- Point our exits, police officers, and other safety necessities. When you’re out and about, make sure to point out things like safety exits or police officers when you see them. Show them what they should be looking out for when things go bad when they’re lost, or when someone is attempting to harm them.
Conduct monthly safety drills.
Children learn best when they’re physically able to practice what they’re taught. One of the best things you can do for your child is to periodically practice the skills and plans that you’ve been sharing with them.
- Monthly Safety Drills. Every month or so, go through the exact procedures that you have in place to deal with certain disasters. Thing like fire drills, earthquake drills, or drills that plan for the most likely disasters in your area are all things you should be doing. It’s great to share your plans; it’s better to practice them.
- Give them a Pop Quiz. Don’t go overboard, but occasionally spring a question on them about how they would react during a certain situation. For instance, when you’re at the store ask them, “what would you do if the fire alarm started going off right now?”
- Throw them a curve ball. When conducting your emergency drills, make sure to switch things up everyone in a while. For instance, if you’re in the middle of a fire drill and everyone is heading towards the primary exit, block the exit; ask them, “now what do you do.” Disasters are very fluid, chaotic events that rarely go as planned; your drills should take that chaos into account.
Give them the skills they need to cope with a Disaster.
Disasters can be particularly hard for children and teenagers, especially for those who are unfamiliar with disasters or haven’t been given the skills they need to cope with a crisis. That’s why it’s so important to involve your children in the planning process and talk to them about what they need to do during a disaster or crisis. Talking to them now, and involving them in the preparedness process, can help make disasters less traumatic.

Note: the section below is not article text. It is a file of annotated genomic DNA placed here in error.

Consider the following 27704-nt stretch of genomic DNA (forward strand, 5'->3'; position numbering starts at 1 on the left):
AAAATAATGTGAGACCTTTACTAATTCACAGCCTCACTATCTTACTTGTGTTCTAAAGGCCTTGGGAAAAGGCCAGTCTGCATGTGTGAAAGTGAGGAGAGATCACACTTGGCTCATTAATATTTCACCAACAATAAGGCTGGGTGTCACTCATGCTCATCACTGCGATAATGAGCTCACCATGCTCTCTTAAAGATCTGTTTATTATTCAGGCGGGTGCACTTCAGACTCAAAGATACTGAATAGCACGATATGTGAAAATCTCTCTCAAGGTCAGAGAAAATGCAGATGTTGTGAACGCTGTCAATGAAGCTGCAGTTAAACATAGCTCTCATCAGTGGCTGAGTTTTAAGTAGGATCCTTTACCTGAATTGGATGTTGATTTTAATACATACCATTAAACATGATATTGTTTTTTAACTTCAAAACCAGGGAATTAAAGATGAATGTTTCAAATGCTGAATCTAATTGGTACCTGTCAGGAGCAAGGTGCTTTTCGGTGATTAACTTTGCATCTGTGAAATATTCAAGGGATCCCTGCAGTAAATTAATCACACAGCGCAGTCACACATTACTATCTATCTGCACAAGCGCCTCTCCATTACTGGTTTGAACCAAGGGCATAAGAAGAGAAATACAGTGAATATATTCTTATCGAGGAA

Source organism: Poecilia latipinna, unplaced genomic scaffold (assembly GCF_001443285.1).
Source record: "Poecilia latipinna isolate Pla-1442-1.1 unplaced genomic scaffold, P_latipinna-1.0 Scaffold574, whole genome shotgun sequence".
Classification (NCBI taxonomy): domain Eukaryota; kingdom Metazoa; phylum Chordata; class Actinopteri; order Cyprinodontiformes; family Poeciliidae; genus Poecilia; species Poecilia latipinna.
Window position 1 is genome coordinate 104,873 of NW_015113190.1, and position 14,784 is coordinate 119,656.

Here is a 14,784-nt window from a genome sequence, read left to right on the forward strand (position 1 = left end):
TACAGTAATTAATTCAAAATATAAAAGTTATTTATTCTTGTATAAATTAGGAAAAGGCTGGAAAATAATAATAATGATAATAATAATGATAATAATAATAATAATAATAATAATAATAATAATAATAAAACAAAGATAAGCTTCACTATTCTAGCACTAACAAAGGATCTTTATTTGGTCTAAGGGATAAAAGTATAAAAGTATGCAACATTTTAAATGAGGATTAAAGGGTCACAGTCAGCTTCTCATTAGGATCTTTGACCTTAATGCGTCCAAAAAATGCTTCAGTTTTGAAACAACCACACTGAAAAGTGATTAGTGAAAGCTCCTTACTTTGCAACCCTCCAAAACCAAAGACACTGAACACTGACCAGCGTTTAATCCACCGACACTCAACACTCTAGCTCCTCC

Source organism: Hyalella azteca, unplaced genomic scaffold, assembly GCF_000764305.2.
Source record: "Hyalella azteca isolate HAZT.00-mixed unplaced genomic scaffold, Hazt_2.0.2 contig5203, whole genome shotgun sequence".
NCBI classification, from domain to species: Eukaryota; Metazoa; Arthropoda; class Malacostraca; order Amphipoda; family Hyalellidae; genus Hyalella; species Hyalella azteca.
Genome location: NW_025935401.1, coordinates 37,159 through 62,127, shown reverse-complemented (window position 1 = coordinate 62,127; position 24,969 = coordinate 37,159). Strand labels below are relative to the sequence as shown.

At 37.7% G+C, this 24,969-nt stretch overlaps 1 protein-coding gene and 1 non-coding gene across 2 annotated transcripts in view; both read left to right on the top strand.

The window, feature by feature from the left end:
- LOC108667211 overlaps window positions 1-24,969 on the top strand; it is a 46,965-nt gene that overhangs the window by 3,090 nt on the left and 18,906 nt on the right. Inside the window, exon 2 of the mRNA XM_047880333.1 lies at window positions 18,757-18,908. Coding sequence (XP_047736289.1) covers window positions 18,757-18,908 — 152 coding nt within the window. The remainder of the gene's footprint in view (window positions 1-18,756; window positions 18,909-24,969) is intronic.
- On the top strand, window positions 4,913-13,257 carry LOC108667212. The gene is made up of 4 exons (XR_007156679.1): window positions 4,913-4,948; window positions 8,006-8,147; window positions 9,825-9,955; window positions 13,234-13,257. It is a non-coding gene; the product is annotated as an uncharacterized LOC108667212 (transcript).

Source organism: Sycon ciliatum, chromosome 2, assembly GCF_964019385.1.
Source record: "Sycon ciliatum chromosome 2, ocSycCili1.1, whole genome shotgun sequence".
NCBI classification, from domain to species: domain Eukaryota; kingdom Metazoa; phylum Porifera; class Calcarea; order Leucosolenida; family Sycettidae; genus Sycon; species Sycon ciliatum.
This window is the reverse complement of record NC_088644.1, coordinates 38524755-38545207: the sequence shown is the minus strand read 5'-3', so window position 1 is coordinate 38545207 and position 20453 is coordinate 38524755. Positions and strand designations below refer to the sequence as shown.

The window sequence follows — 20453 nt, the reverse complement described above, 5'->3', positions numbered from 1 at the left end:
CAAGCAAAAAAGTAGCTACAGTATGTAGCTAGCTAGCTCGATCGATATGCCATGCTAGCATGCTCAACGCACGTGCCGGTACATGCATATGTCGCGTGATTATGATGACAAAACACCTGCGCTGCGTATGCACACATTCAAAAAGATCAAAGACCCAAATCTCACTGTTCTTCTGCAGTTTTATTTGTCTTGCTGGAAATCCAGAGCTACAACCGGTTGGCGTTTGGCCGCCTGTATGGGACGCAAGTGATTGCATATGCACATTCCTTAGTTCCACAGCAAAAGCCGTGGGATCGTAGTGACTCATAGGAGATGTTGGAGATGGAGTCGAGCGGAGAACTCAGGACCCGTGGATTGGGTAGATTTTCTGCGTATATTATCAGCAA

- Answer their Questions. Make sure you always ask them what’s on their mind, what they think about your emergency plans, and what they think about certain situations. Remember, kids often let their imaginations run wild so make sure you’re letting them ask questions, and make sure you’re clarifying anything they don’t understand.
- Give them their own bugout bag: During times of crisis, it’s extremely important for your kids to feel as safe and secure as possible. Having their own age-appropriate emergency bag, filled with familiar items and comfort foods, can be a real lifesaver during an emergency.
- Involve them as much as possible, and make everything a learning experience. Even if it’s something as simple as skinning a knee while at the playground, involve your child in the cleanup process. Show them how to clean the wound (in this case a skinned knee that probably doesn’t need much treatment), explain to them what you’re doing and why you’re doing it, and make them do as much of the treatment as possible (cleaning the scrape, applying ointment, and putting on their own Band-Aid). Little things like this help them develop a sense of confidence, self-reliance, and the ability to deal with stress and fear in a positive way.